On March 22, the day after the NT parliament legislated to decriminalise abortion (see page 4), doctors in Queensland called on the state government to follow suit.
A bill to remove the controversial "gay panic" defence from Queensland law was passed on March 21. It had been used by people accused of murder to claim they were provoked due to an unwanted homosexual advance.
Those who pleaded under section 304 of the Criminal Code (killing on provocation) reduced their criminal responsibility to manslaughter and avoided life in jail.
Attorney-General Yvette D'Ath said the bill delivered on an important promise to the LGBTI community of Queensland.
Queensland premier Annastacia Palaszczuk should hang her head in shame. She has proven once again that the word “Labor” in “Australian Labor Party” has no connection with the interests of working people in Australia — or anywhere else.
Palaszczuk headed a delegation to India on March 17 to underscore her government’s support for the Adani company’s proposed Carmichael thermal coalmine. If it is given the go ahead, it will be the largest coal mine in Australia and one of the largest in the world. It would be the first for the Galilee Basin, and it would open the door to more.
Nineteen doctors who are current or recent providers of abortion services in Queensland have signed a letter to the state premier calling for abortion decriminalisation to be resolved in the current term of parliament. This follows another delay in achieving legal reform after private member's bills were withdrawn earlier this year.
The signatories include an overwhelming majority of doctors performing abortion in Queensland.
A group of Brisbane grandparents occupied the South Brisbane headquarters of Queensland Labor for 10 hours on March 6. The Grandparents for the Galilee came prepared with food and bedding, vowing to stay until Queensland Premier Annastacia Palaszczuk signed a legal letter rejecting the proposed $1 billion loan to Adani.
An interim report from the Koala Expert Panel, established by the state government after a catastrophic koala population crash in south-east Queensland last year, has offered little hope for the state’s faunal emblem.
Sex workers and their allies rallied for law reform and an end to stigma in Brisbane on March 8. It was the first public rally held by Respect Inc, a peer-led rights and support organisation for sex workers. Twenty people wearing red, holding signs and displaying red umbrellas gathered in Queens Garden and marched to Parliament House.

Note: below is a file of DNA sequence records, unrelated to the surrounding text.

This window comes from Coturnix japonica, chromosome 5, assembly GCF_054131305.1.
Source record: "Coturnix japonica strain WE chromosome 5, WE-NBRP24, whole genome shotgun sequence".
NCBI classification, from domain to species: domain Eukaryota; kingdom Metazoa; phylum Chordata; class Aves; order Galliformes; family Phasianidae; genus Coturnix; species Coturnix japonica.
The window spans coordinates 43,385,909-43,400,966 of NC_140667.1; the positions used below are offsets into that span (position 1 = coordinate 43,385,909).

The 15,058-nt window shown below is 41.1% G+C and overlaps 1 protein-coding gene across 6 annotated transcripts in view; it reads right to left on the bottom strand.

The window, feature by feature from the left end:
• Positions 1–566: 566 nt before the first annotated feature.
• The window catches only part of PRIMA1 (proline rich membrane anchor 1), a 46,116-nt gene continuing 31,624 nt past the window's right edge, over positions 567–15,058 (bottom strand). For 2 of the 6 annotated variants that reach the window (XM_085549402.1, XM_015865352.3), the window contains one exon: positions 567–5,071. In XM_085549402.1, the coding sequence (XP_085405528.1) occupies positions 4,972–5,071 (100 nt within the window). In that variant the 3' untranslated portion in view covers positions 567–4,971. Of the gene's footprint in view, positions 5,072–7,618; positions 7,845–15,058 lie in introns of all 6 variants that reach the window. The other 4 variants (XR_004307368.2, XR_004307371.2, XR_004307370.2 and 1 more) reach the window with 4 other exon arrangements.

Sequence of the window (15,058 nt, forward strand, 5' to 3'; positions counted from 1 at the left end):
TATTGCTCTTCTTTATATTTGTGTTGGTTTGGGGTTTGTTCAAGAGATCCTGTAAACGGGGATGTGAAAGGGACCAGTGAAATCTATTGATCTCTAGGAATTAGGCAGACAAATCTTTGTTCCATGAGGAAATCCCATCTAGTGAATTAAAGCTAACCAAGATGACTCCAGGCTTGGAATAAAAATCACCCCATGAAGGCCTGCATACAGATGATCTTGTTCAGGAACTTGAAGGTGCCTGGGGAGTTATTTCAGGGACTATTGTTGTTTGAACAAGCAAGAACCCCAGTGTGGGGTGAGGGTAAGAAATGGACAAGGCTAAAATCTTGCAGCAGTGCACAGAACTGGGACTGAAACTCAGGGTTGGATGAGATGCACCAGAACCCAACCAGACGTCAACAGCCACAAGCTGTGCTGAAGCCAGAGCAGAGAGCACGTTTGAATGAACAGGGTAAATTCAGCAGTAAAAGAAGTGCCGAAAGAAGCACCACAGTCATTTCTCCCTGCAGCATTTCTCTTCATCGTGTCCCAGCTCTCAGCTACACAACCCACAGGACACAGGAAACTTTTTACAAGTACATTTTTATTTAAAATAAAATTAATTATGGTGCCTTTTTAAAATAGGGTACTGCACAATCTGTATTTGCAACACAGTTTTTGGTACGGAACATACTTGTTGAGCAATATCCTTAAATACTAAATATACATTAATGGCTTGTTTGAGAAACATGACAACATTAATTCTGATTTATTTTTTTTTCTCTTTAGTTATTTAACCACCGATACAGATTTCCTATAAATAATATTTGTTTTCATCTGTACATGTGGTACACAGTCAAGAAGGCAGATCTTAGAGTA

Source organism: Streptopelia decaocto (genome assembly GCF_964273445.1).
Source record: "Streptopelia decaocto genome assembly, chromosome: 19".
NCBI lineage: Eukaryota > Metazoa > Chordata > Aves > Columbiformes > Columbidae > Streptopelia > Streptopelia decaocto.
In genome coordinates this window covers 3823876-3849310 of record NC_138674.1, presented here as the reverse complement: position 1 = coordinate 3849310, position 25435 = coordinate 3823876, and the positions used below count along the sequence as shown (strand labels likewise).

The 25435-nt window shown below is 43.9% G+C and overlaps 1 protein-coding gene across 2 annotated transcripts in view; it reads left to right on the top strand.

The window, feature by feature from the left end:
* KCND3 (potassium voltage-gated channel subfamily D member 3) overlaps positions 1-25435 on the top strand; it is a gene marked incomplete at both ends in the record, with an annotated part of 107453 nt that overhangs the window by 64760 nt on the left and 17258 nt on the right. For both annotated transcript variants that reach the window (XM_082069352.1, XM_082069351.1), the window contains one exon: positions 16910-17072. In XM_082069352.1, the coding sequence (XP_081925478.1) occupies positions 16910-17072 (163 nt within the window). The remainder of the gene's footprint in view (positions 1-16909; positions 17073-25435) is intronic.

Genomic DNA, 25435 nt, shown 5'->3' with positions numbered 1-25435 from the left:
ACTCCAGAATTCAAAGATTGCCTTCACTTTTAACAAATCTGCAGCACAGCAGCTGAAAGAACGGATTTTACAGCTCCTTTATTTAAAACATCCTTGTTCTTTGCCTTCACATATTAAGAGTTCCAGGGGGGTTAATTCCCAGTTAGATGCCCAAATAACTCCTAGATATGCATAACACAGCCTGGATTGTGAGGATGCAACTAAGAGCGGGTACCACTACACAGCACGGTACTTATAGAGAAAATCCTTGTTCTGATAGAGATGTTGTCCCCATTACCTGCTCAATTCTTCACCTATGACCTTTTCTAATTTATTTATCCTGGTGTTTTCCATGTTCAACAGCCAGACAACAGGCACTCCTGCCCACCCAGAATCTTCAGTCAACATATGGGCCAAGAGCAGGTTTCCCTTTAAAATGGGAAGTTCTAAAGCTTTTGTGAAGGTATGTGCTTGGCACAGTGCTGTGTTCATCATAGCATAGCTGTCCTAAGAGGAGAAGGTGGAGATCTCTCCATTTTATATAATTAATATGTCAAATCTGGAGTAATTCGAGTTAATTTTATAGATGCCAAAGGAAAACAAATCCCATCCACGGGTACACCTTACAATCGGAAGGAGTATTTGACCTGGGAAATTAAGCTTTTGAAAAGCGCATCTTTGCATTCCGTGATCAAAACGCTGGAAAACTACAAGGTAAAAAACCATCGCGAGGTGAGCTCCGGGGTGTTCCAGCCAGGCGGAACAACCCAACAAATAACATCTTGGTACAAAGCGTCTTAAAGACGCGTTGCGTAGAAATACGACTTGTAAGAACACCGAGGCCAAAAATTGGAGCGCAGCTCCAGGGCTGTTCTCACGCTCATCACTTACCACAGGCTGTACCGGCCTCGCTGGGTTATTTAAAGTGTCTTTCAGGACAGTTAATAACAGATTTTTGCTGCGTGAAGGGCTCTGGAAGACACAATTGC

Speaking out against Queensland's 17-year-old sex work laws and chanting, “Nothing about us without us,” workers demanded the Labor state government consult with them to ensure legal changes that would decriminalise their work.
Decriminalisation of abortion will be referred to the Queensland Law Reform Commission (QLRC) by the Palaszczuk Labor government after independent MP Rob Pyne withdrew his private member's bills on the issue.
The bills were due to be debated on March 1 but Pyne withdrew them the day before — to the disappointment of many pro-choice activists — when it became clear they faced defeat in the parliament.
More than 400 people rallied for abortion rights outside the Queensland parliament on February 16 in the lead up to a March 1 debate on decriminalising abortion in the state.
One feature of the rally was the strong support by unionists speaking out in favour of the campaign demands. General secretary of the Queensland Council of Unions Ros McLennan gave a powerful speech criticising the “weak-kneed hand-wringing and flip flopping” of the state's politicians when the “right thing to do is just so clear”.
Legislation passed in the Queensland parliament on February 14 could mean that Wicked Campers’ vehicles with misogynist slogans that vilify women and promote rape culture are taken off the road from March 31.
The legislation says operators who refuse to remove “inappropriate” words or pictures within 14 days will have their vehicles deregistered. The Advertising Standards Board (ASB) will be responsible for determining if a slogan is inappropriate on receipt of a citizen’s complaint.